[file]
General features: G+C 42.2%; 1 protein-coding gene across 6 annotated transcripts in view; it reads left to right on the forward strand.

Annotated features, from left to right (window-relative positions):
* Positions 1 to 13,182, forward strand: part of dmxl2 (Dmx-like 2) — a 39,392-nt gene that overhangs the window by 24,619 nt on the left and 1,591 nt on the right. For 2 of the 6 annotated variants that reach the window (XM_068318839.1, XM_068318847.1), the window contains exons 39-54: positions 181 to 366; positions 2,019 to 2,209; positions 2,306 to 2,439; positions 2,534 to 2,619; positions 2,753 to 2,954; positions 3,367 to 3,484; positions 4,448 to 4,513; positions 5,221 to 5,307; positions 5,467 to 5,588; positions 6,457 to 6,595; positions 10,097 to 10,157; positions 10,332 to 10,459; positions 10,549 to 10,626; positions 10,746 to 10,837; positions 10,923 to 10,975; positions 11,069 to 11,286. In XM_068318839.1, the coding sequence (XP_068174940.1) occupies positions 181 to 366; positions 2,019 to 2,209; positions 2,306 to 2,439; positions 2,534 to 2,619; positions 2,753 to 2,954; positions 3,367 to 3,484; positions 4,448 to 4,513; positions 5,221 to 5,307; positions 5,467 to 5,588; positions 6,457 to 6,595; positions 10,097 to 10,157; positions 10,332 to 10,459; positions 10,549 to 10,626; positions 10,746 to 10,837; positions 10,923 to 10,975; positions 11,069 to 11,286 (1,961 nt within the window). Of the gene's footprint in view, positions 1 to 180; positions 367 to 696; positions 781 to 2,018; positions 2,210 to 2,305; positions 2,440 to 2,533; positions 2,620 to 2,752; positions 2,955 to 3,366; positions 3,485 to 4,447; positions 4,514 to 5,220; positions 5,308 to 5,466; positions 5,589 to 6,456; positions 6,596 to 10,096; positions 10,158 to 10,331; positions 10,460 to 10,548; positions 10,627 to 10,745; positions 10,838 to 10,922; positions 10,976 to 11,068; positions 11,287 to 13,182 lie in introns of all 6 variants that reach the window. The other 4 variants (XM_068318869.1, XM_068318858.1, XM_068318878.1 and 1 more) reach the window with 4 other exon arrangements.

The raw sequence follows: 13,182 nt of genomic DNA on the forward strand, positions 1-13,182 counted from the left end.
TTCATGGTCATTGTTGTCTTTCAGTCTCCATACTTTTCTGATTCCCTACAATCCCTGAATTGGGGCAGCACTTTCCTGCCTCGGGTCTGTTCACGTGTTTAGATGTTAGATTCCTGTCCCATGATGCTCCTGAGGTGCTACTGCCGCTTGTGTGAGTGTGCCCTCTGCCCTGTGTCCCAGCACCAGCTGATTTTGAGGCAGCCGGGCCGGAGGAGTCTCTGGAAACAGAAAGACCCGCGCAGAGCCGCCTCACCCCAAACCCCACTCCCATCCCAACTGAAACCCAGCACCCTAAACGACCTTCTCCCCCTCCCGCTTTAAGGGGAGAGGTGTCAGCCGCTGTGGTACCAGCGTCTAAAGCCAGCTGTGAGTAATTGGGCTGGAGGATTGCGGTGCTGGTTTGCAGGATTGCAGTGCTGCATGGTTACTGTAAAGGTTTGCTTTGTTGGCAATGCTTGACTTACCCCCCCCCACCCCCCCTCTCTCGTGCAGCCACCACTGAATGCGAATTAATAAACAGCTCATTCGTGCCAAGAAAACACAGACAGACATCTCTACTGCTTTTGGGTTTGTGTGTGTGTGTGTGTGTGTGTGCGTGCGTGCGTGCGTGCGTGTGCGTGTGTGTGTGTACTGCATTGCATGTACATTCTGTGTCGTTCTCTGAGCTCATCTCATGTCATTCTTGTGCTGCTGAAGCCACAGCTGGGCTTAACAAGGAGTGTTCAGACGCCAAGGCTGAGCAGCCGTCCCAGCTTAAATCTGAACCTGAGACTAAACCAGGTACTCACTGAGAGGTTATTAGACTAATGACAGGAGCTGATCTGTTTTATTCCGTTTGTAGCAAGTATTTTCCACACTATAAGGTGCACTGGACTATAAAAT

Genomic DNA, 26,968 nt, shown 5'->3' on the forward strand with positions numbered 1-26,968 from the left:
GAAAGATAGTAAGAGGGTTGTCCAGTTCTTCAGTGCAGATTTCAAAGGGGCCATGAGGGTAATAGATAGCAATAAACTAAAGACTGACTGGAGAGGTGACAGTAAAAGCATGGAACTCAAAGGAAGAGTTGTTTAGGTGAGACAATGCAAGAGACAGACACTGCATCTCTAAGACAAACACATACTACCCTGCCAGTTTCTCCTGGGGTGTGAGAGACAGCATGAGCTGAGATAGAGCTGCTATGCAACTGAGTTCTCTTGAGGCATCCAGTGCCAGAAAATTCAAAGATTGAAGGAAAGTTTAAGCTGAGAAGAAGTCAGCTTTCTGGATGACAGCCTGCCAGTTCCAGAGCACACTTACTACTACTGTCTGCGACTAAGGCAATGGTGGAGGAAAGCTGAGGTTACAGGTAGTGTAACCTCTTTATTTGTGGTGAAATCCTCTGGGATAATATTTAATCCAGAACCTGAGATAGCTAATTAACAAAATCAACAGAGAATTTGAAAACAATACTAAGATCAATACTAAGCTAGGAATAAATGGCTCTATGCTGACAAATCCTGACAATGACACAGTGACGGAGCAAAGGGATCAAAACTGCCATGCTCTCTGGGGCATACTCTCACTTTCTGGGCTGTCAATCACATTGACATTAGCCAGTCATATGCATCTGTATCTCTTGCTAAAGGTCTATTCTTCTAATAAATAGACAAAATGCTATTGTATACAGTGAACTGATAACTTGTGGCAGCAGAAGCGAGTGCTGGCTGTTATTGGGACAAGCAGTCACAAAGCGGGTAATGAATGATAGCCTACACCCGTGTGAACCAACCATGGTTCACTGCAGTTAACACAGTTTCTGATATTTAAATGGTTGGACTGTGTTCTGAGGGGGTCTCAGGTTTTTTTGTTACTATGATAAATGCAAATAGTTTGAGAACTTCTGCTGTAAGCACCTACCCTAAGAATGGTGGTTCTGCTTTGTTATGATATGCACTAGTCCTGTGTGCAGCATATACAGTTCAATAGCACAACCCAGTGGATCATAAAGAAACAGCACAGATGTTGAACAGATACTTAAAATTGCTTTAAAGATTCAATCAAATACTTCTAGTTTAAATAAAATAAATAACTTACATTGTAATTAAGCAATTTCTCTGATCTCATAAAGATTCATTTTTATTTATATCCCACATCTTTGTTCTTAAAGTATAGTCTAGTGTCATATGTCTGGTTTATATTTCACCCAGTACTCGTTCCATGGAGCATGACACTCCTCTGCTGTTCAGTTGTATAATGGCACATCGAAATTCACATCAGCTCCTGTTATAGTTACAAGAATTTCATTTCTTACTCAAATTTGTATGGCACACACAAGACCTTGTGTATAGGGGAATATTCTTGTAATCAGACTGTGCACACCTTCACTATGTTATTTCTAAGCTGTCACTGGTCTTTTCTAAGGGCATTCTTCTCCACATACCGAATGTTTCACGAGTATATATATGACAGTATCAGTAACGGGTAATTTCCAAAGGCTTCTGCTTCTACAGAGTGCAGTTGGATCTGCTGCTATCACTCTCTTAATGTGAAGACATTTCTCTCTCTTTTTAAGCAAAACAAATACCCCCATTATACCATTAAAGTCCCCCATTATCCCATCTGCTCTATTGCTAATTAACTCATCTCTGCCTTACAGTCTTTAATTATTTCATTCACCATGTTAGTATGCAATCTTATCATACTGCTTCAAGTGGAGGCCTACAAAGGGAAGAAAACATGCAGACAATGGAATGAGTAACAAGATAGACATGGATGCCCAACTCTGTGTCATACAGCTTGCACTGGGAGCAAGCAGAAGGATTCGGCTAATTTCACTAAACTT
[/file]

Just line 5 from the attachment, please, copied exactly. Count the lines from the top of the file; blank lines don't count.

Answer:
TTCATGGTCATTGTTGTCTTTCAGTCTCCATACTTTTCTGATTCCCTACAATCCCTGAATTGGGGCAGCACTTTCCTGCCTCGGGTCTGTTCACGTGTTTAGATGTTAGATTCCTGTCCCATGATGCTCCTGAGGTGCTACTGCCGCTTGTGTGAGTGTGCCCTCTGCCCTGTGTCCCAGCACCAGCTGATTTTGAGGCAGCCGGGCCGGAGGAGTCTCTGGAAACAGAAAGACCCGCGCAGAGCCGCCTCACCCCAAACCCCACTCCCATCCCAACTGAAACCCAGCACCCTAAACGACCTTCTCCCCCTCCCGCTTTAAGGGGAGAGGTGTCAGCCGCTGTGGTACCAGCGTCTAAAGCCAGCTGTGAGTAATTGGGCTGGAGGATTGCGGTGCTGGTTTGCAGGATTGCAGTGCTGCATGGTTACTGTAAAGGTTTGCTTTGTTGGCAATGCTTGACTTACCCCCCCCCACCCCCCCTCTCTCGTGCAGCCACCACTGAATGCGAATTAATAAACAGCTCATTCGTGCCAAGAAAACACAGACAGACATCTCTACTGCTTTTGGGTTTGTGTGTGTGTGTGTGTGTGTGTGCGTGCGTGCGTGCGTGCGTGTGCGTGTGTGTGTGTACTGCATTGCATGTACATTCTGTGTCGTTCTCTGAGCTCATCTCATGTCATTCTTGTGCTGCTGAAGCCACAGCTGGGCTTAACAAGGAGTGTTCAGACGCCAAGGCTGAGCAGCCGTCCCAGCTTAAATCTGAACCTGAGACTAAACCAGGTACTCACTGAGAGGTTATTAGACTAATGACAGGAGCTGATCTGTTTTATTCCGTTTGTAGCAAGTATTTTCCACACTATAAGGTGCACTGGACTATAAAAT